Friday, 11 October 2019

Oxford inside out/upside down: my son’s graduation

My son Francesco, my third child, graduated last August in physics. It was hard, a big commitment and we are very proud of him. He attained a big goal and though it was stressful at times, he succeeded at the end and completed his master. We tried to support him as much as possible attending some parents’ events at his college, Somerville, and visiting him from time to time. In a way we are happy it has ended, and ended well.

Only my husband and I could attend the graduation ceremony at the Sheldonian Theatre in Oxford. The rest of the family had to follow it on my computer sitting on a bench in the garden of Somerville college as no rooms or other kind of venues or areas were available for them. Luckily, it was a dry warm day. The ceremony was in Latin pronounced with an English accent and there was a lot of bowing, coming out and going into the hall in groups. We smiled when they mispronounced my son's surname (D'Antino instead of D'Antonio). ​After my son there was another Italian graduate, whose surname was not mispronounced as it happened to be Mussolini. The gown was lovely, all black with embroidered sleeves. We took plenty of photos and celebrated with my son’s friends at our favourite Italian restaurant, La Cucina. The air conditioning didn’t work so well but the food was gorgeous. We had various antipasti (starters), a main dish, such as orecchiette cime di rapa (pasta ears with greens), pappardelle con anatra (wide pasta ribbons with duck sauce), calzone pizza (half calzone and half pizza), tagliata di manzo (steak cut rib eye) and cod fillet. For desserts we had tiramisu, panna cotta, lemon sorbet, ricotta cheesecake and walnut chocolate brownies. Everything was super delicious. At the restaurant, we also had a good time with my son’s friends including the family of one of his friends who graduated on the same day and joined us for dinner.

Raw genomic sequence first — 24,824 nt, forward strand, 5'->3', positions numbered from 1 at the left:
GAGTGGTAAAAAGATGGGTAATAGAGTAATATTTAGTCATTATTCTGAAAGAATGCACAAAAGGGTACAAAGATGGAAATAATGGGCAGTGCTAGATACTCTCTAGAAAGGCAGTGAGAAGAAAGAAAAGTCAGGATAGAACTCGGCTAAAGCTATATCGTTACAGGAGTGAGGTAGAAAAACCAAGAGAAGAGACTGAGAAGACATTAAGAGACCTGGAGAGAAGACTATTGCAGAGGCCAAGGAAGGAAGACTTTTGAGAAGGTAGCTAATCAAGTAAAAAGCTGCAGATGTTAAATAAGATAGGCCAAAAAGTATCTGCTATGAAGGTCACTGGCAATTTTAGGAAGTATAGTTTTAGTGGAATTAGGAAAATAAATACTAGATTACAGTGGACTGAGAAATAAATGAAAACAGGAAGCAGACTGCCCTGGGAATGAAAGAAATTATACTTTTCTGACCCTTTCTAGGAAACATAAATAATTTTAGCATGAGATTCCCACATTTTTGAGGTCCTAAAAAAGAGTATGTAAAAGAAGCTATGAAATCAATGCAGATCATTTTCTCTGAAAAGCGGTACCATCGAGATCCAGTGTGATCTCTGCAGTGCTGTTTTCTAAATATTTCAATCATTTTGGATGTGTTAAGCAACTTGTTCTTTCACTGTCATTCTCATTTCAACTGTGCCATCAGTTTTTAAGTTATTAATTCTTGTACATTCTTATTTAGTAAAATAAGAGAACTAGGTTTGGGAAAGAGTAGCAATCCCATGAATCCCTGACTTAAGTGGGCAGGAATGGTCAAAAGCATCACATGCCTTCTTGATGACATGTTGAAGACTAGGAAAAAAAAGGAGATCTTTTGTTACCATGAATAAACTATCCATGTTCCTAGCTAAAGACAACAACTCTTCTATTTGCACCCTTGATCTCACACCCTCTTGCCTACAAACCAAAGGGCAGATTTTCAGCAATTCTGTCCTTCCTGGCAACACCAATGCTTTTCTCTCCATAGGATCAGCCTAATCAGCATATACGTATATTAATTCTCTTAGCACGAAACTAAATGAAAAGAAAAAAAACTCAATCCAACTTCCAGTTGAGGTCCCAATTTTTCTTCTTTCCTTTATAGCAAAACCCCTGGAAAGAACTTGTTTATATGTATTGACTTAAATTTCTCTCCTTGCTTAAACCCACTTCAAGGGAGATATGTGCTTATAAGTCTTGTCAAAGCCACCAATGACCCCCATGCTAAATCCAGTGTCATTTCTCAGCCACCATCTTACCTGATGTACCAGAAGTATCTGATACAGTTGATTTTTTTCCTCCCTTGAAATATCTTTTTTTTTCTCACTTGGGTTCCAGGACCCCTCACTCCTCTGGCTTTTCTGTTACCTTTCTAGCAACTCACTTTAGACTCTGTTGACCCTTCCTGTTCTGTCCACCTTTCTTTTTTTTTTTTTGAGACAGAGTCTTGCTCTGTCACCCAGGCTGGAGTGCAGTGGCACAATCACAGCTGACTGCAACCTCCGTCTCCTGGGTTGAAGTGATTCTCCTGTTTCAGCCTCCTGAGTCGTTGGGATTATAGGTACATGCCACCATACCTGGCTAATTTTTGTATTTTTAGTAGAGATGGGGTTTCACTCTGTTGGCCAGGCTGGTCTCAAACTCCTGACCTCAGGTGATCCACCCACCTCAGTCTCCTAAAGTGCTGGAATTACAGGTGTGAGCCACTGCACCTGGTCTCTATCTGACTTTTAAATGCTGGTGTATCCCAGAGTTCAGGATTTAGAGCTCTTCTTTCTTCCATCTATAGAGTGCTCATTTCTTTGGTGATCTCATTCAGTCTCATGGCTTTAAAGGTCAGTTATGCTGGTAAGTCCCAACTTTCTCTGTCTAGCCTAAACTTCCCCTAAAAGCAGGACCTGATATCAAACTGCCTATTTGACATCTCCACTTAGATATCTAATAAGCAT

Studying at Oxford university was demanding; we are so happy that my son completed his studies without major issues and with good results. He was happy at the end and planned long holidays in southern France, northern Italy, Rome and Ricetto, a little village in the area of Rieti (Lazio) where my parents in law spend their summer time. In this way, he spent time with his friends but also visited his roots in Friuli, Ricetto and Rome. He hiked in the Alps, in Forni Avoltri (Udine area in Friuli), and worked in his grandfather’s vegetable garden or collected mushrooms in the woods when he was in Ricetto. He came back home relaxed, ready to start his new life, probably planning to teach his subjects but also nurturing his hobbies and interests, that is, painting, writing and reading philosophy.

Having all my family for a week for the graduation was a big treat. We also visited the astounding Kew Gardens and saw the beautiful exhibition of glass sculptures by Dale Chihuly on display throughout the gardens. My parents in law loved it, especially my mother in law who has a passion for flowers and trees and knows all their names. It was a sunny day; Chihuly’s sculptures glowed in the light with their bright organic shapes. I wrote a review on the exhibition while I was in Italy which was published by London Grip, here is the link:

My daughter, who had come from Japan for the occasion, spent one more week with us which was another big treat as we miss her so much. Hopefully, she will come back home in about a year. It was wonderful to spend time with all my family for such a happy circumstance that we celebrated with good chats, interesting outings, delicious food and a lot of laughs.

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